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Two ceiling options - which is better?
Old 3 weeks ago
  #1
Here for the gear
 

Two ceiling options - which is better?

Hi there,

I have a lot of trouble with upstairs neighbours – heavy footsteps, kids running, furniture moving, doors banging, etc. At the moment, our ceiling is 15mm drywall attached to wood joists, 50mm air cavity (with no insulation) and concrete slabs separating the two properties. They have a wooden/ laminate floor so impact sound passes easily through the rigid concrete below.

I’ll tear the existing ceiling down, put 50mm RW3 in the void and Sound clips to decouple from the joists (I’m using Oscar Iso Clip, minimizing space loss is important). I then have two options for the new ceiling (see below). One is more expensive and I’m wondering whether it’s worth it??

Option 1:
Two layers Soundbloc (15mm and 12.5mm) – totalling 22.6kg/m2
Green Glue between the layers (2xtubes per sheet), for good measure

Option 2:
15mm Phonestar Drywall (19kg/m2)
12.5mm Soundbloc (10.6kg/m2)
No green glue
Total of 29.6kg/m2
(phonestar is a sand-filled acoustic board – high mass, but also soft/ loose so they claim better soundproofing properties)


In both scenarios, perimeters/ joinings are sealed with isolation strips/ backer rod and AC95 sealant.

I've attached a drawing of my proposed setup.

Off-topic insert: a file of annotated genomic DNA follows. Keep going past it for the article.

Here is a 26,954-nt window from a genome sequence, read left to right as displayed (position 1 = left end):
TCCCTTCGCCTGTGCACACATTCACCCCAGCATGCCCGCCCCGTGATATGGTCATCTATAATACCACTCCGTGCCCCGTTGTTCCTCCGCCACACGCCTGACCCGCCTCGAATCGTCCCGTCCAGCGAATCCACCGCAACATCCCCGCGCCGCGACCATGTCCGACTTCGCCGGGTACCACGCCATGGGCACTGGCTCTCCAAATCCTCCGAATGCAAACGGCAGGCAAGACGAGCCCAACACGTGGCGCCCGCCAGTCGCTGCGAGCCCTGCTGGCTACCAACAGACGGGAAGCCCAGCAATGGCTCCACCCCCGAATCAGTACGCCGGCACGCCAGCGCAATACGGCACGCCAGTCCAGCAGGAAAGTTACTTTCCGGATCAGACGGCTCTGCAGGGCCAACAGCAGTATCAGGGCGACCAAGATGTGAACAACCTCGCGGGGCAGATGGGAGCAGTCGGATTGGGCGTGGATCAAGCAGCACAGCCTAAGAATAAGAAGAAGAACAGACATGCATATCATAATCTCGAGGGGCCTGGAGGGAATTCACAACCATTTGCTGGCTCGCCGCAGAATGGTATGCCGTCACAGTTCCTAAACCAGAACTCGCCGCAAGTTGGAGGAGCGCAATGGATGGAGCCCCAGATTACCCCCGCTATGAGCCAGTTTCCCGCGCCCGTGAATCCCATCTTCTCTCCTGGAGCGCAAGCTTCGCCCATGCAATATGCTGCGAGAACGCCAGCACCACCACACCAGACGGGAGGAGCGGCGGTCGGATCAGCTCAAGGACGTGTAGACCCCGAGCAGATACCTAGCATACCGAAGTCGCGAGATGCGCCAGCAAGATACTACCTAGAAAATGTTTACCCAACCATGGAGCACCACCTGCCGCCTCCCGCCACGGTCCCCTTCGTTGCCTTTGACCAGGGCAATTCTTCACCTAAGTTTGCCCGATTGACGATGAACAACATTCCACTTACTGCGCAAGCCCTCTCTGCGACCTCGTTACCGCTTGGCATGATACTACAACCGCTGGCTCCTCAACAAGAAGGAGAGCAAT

My question is – which seems to be the better choice? Option 2 is more expensive and I can’t speak for all the purported benefits of phonestar boards, but they are higher mass - which might be more helpful than the Green Glue?


Any thoughts or advice welcome - Thanks guys!
Attached Files
File Type: pdf Schematic.pdf (327.6 KB, 12 views)
Old 3 weeks ago
  #2
Lives for gear
 

Basically, whatever gives you the highest mass AND the largest gap between the existing floor above you and the new drywall, is the option you should go for.

However, having said that, what you propose might not have very much effect at all on reducing the noise levels in your room. All of the noises you are talking about are structure-borne, so they are in the building structure itself. That implies that they are not just in the ceiling above you, but also in the walls around you. Thus, isolating only the ceiling might not have a large impact on total isolation, unless you also isolate the walls... which probably includes things like doors, windows, closets, etc.

Sorry to be the bearer of bad tidings, but I fear that, even though your plan for the ceiling is good, by itself it might not produce a major change in noise levels.

- Stuart -
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